Breaking News
The Student News Site of Klein Collins High School

Legacy Press

The Student News Site of Klein Collins High School

Legacy Press

The Student News Site of Klein Collins High School

Legacy Press

Tech Crew Prepares for Musical

Haley Bonin
The screeching of drills and saws deafens everyone around. Sawdust flies through the air. The acrid smell of paint fumes indicates set pieces are still wet. Together these elements are an average day in technical theater.

The drama department will present “The Wizard of Oz” from Jan. 26 through Jan.31. As the days to opening night approach, tech crews work towards completing the finishing touches on the production.

As the largest production in school history, the 30 students working backstage had their hands full. For the first time in five years, the rigging was an aspect of the play.

“Rigging is the process of strapping the actors into harnesses that they wear when they’re going to fly across the stage,” stage manager Michelle Lutz said. “The tech crew has to set up these special types of wires and all the stuff up in the rafters, and set up the harnesses to the people as well.”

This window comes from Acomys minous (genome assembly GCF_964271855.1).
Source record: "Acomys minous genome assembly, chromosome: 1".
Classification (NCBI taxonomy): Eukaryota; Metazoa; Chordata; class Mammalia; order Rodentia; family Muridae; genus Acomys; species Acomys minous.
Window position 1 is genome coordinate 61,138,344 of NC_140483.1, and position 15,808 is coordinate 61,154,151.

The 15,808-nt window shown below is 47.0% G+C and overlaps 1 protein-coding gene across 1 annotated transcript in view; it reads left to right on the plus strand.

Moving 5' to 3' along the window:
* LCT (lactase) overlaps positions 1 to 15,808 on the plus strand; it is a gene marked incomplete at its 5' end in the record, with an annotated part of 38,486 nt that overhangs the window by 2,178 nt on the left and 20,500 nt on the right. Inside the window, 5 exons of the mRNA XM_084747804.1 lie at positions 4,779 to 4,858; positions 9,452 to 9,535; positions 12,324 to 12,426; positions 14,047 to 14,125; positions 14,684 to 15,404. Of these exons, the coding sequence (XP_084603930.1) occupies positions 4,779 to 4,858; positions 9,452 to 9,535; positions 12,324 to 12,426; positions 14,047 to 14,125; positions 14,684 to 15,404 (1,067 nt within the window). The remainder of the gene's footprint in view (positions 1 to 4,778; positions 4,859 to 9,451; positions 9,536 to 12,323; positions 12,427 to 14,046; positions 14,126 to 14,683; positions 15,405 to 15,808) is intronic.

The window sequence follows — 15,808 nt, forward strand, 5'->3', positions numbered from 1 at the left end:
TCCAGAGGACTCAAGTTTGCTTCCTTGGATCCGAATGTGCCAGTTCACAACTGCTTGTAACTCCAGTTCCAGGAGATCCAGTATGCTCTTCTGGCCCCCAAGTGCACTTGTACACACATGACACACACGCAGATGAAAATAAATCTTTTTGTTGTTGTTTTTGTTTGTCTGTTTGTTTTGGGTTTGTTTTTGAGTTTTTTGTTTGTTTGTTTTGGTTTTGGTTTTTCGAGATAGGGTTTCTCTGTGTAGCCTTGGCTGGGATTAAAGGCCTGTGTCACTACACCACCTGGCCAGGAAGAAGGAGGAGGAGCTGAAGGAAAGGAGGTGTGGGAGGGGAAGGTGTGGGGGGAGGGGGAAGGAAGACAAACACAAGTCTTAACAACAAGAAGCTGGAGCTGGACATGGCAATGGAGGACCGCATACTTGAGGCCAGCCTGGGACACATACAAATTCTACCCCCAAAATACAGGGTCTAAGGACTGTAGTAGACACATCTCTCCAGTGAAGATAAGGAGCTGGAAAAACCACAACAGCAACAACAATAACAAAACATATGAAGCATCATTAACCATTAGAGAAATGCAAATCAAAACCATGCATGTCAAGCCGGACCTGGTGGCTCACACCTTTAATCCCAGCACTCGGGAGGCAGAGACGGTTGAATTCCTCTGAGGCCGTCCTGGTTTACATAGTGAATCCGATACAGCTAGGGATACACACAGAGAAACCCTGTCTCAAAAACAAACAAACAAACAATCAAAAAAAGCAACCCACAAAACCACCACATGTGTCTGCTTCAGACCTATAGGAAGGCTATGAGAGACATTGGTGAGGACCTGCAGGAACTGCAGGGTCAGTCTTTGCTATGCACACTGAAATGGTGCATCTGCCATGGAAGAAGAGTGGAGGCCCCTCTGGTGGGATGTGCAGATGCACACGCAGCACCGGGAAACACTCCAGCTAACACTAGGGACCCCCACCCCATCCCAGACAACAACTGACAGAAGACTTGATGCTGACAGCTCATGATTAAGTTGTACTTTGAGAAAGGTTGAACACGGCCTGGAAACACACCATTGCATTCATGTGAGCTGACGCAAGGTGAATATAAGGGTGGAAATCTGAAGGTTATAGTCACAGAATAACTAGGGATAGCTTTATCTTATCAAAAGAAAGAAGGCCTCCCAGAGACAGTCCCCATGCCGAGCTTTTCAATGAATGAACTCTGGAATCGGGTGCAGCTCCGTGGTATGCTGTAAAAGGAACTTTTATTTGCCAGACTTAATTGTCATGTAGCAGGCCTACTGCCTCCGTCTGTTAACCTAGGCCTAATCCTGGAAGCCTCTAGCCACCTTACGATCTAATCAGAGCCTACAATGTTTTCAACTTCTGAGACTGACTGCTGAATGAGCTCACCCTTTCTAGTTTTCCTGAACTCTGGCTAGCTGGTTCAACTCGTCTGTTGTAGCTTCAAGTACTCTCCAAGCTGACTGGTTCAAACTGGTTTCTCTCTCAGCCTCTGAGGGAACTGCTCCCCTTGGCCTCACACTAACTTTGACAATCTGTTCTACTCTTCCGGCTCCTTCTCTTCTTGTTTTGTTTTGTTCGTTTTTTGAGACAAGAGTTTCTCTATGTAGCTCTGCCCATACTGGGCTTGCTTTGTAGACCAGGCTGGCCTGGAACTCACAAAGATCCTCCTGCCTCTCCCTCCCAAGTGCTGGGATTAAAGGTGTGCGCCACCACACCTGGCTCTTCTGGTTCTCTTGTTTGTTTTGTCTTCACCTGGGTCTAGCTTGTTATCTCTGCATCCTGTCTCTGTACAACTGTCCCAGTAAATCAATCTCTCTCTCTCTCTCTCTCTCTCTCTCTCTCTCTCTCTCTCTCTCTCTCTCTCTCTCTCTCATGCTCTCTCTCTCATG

As the rigging crew head, senior Charlotte Alcorn’s responsibilities include, taking measurements, securing actors in the harnesses, as well as paper work.

“It is a big deal because so many peoples’ lives are at risk,” Alcorn said. “We take lots of safety precautions. It can be hectic. We have to send the contracts out to the district lawyers and wait a month and a half for them to approve it. I saw more of what my directors do like getting rights and more of the business side.”

According to Neeley, the leadership role had an educational aspect as well.

“I’ve had to learn how to instruct people and how to do things that I assumed most people know how to do,” Neeley said. “The deal with this show is that the set pieces are so complicated that a crew member might not be able to figure it out. I have had difficulty trying to build these pieces.”

Neeley said the shortage of workers have inhibited the play’s progress and have pushed him into structural role.

“We haven’t had too many people show up when we really need them,” Neeley said. “But we really appreciate when they do and there’s still a lot to be done. I’ve been more alert to the fact of whether people are doing something or not.”

According to theater teacher Norman Grueneich, most of the $30,000 budget went towards royalties such as play rights and script rentals. Although the play was written before the movie, some aspects are similar.

“This is one of the most complicated and expensive productions,” Grueneich said. “I think people can expect to see something similar to the movie.”

According to junior tech crew member Jacob Hirsch, the experience compensates for all the work.

“I love what I do in this department and I like putting on good shows,” Hirsch said. “It’s been one of the more difficult shows that I’ve worked on, with all the lights and special effects we’ve had to do, but the chance to bond with people make it a good experience.”

More to Discover